Climate change can have a broad ranging impact on economies, financial markets and our members’ investments over the long term
Investments in property and infrastructure, like toll roads, airports and ports, may be affected and there could be an impact on the operations of many companies in which AustralianSuper invests.
Climate change has the potential to effect the longevity of assets,companies and their valuations in a variety of ways.
Rather than simply excluding particular investments on the basis of these factors, we weigh the risks and returns for that investment and determine the appropriate investment exposure.
Climate change creates two underlying considerations for investors:
- A constraint of future fossil fuel consumption
- The physical change in climate.
1. Constraint on future fossil fuel consumption
A constraint on future fossil fuel consumption could occur due to public policy actions and/or technology developments.
The specific investment questions arising from this issue are:
- Stranded asset risk: what is the risk of fossil assets suffering a reduction in value?
- Carbon pricing risk: what are the implications of a price on carbon?
- Carbon constraint investment theme: which companies/assets are likely winners or losers as the economy transforms towards lower fossil fuel consumption
2. Physical change in climate
The specific investment questions arising from this issue are:
- Physical impact risk: which assets are likely to incur physical impacts?
- Climate change adaptation investment theme: which companies/assets are likely winners or losers as society adapts to the physical impacts of climate change?
We address these considerations as part of our Active Owner Program.
ESG - choosing our investments
The way we manage ESG factors in our decision making is focused on improving outcomes through the assessment, integration and valuation of ESG factors in the investment process.
As part of our internal equities investment process, we consider the key value drivers for companies. Some sectors are more susceptible to valuation impacts due to a constraint on future fossil fuel consumption while other sectors are more susceptible to valuation impacts due to physical changes in the climate.
We identify these sectors and score companies in these sectors on the management of these issues. These scores feed into the active investment process that determines which companies we invest in.
AustralianSuper also monitors the integration of climate change considerations by the external fund managers who invest on our behalf. We review equity managers on an ongoing basis regarding their management of various ESG factors, including, specifically, stranded asset risk.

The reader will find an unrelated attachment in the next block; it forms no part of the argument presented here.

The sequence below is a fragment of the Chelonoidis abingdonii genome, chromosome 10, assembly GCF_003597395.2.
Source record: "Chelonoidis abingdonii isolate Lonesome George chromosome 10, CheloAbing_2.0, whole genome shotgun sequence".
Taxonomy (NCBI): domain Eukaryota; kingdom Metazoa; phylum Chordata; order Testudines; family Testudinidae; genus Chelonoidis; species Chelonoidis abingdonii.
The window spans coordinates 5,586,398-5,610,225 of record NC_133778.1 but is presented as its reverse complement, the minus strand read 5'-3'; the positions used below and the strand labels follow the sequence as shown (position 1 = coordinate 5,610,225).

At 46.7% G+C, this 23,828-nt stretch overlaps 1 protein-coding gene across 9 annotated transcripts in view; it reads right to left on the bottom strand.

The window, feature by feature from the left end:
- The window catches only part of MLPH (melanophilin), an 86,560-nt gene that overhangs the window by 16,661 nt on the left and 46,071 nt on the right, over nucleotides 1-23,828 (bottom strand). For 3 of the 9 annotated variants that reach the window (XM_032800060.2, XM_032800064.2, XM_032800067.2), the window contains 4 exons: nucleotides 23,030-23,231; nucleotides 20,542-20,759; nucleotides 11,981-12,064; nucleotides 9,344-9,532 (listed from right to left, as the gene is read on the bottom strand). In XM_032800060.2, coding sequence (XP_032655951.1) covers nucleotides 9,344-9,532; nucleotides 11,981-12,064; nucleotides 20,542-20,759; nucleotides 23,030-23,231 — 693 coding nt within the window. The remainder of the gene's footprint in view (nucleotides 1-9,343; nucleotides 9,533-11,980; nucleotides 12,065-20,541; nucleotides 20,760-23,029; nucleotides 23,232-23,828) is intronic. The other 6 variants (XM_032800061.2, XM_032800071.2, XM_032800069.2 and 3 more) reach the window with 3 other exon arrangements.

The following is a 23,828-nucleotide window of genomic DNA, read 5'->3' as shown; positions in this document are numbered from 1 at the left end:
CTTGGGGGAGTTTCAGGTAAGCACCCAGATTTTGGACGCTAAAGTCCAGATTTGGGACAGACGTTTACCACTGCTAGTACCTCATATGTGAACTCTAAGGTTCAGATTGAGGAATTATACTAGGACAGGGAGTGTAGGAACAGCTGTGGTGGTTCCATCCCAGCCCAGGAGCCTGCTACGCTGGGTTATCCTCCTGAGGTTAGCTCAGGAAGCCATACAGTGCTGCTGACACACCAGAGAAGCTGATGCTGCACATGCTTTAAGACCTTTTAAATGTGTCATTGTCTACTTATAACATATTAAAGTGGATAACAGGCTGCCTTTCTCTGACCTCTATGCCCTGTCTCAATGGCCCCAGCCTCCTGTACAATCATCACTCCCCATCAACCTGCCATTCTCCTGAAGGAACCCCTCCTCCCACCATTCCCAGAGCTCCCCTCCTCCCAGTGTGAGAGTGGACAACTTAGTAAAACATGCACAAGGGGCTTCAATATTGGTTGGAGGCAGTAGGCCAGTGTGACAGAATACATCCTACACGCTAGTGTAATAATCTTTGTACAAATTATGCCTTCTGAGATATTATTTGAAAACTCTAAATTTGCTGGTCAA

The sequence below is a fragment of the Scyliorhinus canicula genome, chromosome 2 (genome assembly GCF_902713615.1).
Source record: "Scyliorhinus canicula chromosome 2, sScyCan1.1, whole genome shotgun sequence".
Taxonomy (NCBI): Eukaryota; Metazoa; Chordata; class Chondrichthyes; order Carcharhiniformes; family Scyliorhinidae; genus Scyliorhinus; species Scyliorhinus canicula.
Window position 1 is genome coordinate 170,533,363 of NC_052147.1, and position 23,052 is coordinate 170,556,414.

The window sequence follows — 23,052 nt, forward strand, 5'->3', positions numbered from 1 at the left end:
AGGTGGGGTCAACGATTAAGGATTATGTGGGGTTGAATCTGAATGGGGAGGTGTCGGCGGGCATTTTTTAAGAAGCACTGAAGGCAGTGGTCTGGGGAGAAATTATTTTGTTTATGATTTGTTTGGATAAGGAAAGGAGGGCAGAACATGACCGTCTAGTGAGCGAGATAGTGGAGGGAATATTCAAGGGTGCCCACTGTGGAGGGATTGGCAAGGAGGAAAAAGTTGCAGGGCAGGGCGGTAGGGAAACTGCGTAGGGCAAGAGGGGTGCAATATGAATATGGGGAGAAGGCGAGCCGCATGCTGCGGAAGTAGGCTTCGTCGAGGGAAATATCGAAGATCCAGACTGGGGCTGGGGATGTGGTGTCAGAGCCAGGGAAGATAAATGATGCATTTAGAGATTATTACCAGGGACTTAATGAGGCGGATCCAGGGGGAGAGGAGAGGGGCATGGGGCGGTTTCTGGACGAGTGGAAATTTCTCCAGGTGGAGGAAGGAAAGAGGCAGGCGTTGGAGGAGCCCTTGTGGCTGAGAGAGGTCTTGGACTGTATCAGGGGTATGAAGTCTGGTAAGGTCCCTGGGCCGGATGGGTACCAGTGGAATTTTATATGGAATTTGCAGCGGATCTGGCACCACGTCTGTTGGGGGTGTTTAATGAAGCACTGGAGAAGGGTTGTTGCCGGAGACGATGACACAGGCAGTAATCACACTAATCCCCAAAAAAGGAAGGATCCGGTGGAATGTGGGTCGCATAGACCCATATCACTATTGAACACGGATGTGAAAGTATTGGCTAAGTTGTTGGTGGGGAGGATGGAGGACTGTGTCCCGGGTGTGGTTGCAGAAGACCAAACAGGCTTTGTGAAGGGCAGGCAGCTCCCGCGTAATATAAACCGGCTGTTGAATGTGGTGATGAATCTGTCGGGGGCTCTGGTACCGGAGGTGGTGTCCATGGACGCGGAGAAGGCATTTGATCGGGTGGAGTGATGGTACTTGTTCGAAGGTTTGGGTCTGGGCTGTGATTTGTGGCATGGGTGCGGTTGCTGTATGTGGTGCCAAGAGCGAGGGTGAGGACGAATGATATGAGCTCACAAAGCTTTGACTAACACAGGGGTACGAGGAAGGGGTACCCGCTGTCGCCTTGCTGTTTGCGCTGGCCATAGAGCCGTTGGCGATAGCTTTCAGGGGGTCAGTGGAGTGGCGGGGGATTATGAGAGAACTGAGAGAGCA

To further consider how our investments may be impacted by a constraint on future fossil fuel consumption, we look at our whole-of- portfolio carbon risk relative to appropriate benchmarks by calculating the carbon footprint of our equity portfolio.
Obtaining this data is important from a trend-monitoring perspective. Given the long-term global move towards decarbonisation, it’s critical to monitor our carbon intensity over time to ensure our portfolio is in a position to operate in a decarbonised world over the long-term.
Every two years, AustralianSuper commissions environmental data experts Trucost to analyse the exposure to carbon in our Australian and international equity portfolios.
The most recent analysis was completed in December 2015. Following are the key findings:
- AustralianSuper’s domestic equity portfolio is 10.63% less carbon intensive than the ASX300;
- that our international equity portfolio is 3.19% less carbon intensive than MSCI ACWI ex AU; and
- that our domestic equity portfolio has progressively become less carbon intensive relative to the benchmark over the past three analysis;
Property & infrastructure
AustralianSuper directly buys property and infrastructure, like toll roads, ports and airports around the world. During the bidding phase, we consider all aspects of the asset to determine its value. An ESG assessment of the asset is integrated into the bidding phase as good environmental management reduces risk and enhances value.
With a constraint on fossil fuel consumption, property and infrastructure investments are most likely to be impacted by carbon pricing risk.
That’s why we consider the energy efficiency of an investment before buy it. We also consider how the investment will be managed to make it more energy efficient over time.
Given the physical nature of these investments they may also be affected by physical changes in the climate.
How an asset may be impacted by climate change given its geographic location is part of our assessment of its value.